When the workers of Winnipeg went on strike, the newspapers went on the offensive: "Bolshevism invades Canada," screamed the New York Times.
But for most of the men and women who streamed out of the warehouses and onto the streets, the 1919 Winnipeg General Strike was not an exercise in ideology. Instead, its roots grew from a yawning chasm of economic inequality that had become too impossible to ignore.
When spring came that year and the snow melted into the mucky streets of the North End, the city was restless. The world was gasping for breath in the wake of the Great War.
Soldiers returned home from the trenches looking for work, but there was little to be had. Those who could find work gathered in fraternal halls to cry out in frustration at wages that limped behind a soaring cost of living.
In his testimony before the 1919 Royal Commission on the roots of the strike, Trades and Labour Council president James Winning spoke of a provincial report that found a single woman needed $12 a week to maintain a decent life. In the slums of Winnipeg, working men tried to feed families of five on as little as $18.
Meanwhile, postcards from the time show sleek black automobiles cruising down a groomed Wellington Crescent, the shapes of mansions looming from beyond neatly trimmed trees. For the poor of the time, whose bodies ached from the labour of 14-hour days, a growing awareness of how their employers lived festered like an open wound.
"Winnipeg unfortunately presents a prominent example of these extremes," Hugh Amos Robson wrote in his 1919 Royal Commission report on the causes of the strike.
"There has been... an increasing display of carefree, idle luxury and extravagance on one hand, while on the other is intensified deprivation."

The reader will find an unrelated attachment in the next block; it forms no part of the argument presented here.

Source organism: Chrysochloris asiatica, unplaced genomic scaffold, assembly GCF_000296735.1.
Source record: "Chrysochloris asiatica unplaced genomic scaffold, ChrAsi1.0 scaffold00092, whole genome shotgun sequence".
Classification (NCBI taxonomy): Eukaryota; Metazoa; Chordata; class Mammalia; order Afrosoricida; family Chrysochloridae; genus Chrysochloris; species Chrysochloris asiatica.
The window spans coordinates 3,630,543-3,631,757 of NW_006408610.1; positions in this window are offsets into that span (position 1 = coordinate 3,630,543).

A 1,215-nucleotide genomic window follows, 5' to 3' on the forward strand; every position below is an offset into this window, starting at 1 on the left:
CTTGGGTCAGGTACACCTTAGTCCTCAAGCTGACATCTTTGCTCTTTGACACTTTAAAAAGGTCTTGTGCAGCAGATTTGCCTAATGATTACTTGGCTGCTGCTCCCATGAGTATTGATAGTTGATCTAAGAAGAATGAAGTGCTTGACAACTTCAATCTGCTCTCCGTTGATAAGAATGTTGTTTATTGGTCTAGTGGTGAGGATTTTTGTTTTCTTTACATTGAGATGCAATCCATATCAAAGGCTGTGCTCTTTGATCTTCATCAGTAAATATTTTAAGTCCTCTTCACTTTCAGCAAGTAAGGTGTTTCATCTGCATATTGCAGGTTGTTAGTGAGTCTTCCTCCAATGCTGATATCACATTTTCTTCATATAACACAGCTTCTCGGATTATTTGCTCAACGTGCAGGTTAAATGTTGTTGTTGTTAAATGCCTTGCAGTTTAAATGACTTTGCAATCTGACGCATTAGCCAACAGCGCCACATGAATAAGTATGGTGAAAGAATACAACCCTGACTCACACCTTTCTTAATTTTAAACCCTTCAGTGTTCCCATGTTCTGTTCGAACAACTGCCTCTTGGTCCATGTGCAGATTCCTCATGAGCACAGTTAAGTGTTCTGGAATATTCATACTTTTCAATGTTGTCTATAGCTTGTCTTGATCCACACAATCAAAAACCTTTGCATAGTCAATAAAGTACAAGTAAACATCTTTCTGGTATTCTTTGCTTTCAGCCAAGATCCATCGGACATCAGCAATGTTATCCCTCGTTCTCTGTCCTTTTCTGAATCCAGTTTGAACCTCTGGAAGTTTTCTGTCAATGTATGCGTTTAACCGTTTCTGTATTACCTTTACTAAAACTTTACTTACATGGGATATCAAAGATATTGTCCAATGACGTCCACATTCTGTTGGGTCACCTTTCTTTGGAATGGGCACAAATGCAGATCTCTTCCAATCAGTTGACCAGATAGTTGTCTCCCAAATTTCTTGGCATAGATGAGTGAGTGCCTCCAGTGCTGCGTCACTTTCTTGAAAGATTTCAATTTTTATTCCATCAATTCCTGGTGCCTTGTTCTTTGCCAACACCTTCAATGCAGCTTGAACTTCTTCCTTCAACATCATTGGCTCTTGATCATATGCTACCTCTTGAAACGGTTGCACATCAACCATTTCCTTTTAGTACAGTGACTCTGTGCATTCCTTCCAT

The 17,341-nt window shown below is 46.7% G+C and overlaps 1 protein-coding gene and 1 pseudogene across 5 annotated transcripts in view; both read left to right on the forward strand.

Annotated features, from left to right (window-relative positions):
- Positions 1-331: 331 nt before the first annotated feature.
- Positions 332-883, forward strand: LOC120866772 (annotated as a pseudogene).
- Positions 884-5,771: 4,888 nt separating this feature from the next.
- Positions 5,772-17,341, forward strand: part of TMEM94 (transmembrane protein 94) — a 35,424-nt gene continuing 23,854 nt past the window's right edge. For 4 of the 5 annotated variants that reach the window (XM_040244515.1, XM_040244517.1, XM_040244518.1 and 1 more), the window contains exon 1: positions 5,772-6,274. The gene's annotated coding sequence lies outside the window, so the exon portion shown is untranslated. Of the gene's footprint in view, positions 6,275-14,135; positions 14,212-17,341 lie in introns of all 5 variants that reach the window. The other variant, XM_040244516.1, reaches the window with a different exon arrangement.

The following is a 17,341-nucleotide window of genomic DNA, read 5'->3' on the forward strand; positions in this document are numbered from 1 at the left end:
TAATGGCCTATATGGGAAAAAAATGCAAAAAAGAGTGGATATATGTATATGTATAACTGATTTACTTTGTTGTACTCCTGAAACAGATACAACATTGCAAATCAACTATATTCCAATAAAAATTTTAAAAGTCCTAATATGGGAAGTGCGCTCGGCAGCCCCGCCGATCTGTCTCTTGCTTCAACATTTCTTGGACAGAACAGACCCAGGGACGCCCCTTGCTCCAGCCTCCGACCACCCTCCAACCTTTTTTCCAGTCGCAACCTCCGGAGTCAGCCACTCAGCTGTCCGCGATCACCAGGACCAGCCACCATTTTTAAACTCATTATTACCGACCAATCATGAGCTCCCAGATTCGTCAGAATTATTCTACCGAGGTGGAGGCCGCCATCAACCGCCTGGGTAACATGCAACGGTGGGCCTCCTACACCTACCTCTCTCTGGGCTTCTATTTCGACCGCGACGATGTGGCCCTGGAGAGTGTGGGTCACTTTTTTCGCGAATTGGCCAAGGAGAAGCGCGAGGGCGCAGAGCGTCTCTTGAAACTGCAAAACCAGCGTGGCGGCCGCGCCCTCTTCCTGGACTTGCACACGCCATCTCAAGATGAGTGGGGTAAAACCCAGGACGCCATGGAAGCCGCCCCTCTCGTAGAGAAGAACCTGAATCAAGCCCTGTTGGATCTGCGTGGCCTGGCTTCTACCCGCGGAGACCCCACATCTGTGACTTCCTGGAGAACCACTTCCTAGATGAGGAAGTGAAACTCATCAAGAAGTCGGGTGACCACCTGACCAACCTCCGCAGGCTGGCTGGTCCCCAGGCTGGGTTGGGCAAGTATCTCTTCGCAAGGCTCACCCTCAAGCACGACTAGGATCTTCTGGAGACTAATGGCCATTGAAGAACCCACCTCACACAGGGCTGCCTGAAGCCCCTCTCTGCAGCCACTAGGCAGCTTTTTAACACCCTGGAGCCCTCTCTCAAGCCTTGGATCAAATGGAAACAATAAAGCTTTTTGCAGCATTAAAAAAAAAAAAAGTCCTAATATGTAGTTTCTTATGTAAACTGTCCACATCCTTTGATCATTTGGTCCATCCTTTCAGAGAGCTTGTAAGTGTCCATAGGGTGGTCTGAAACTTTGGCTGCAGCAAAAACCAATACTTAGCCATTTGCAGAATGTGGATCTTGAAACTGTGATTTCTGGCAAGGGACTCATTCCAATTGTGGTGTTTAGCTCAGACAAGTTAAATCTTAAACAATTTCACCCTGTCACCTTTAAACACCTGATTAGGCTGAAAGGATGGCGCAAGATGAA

When the tension finally snapped, what exploded forth was a historic labour protest and one of the biggest social resistance movements Canada has ever seen. On May 1, construction and metalworkers walked off the job, demanding higher wages; on May 15, after employers refused to negotiate with two umbrella unions, the women who worked the city's telephones walked off their shift; nobody came to replace them. Within hours, almost 30,000 workers had joined the strike. It was almost the entire workforce of the city.
For weeks, everything stopped -- except for protests, arrests and a fractious war of words waged by newspapers. When all was said and done, the strikers held out for 40 days.
Most of those days were peaceful, but that was shattered on June 21, 1919, when 25,000 workers flooded downtown for a planned march. It would become a powder keg. A streetcar wound through the crowd, which flipped it into the street; Winnipeg Mayor Charles Gray read the riot act. There was a gunshot, a warning shot from the Royal Northwest Mounted Police. Then, there was panic, a stampede of people, the blur of police truncheons.
By the time Bloody Saturday was over, one man -- Mike Sokolowski -- was dead of a gunshot wound. Another died in hospital a few days later.
On June 26, strike leaders called it off. The Winnipeg Telegram smugly declared the strike's "dastardly attack" had been "a miserable failure."
But its legacy endured: both as a watershed, and as a warning. In his commission report, Robson recommended the government explore ways to open education to the poor, to introduce better wages and working conditions for labourers and to improve access to medical treatment. He called for taxes on the wealthy to help pay for initiatives to improve the lot of the poor.
"It is necessary that steady labour should see that it has the consideration from the government and other elements of the population, and that such consideration takes practical form," Robson wrote.
"Otherwise, it is not likely to remain silent."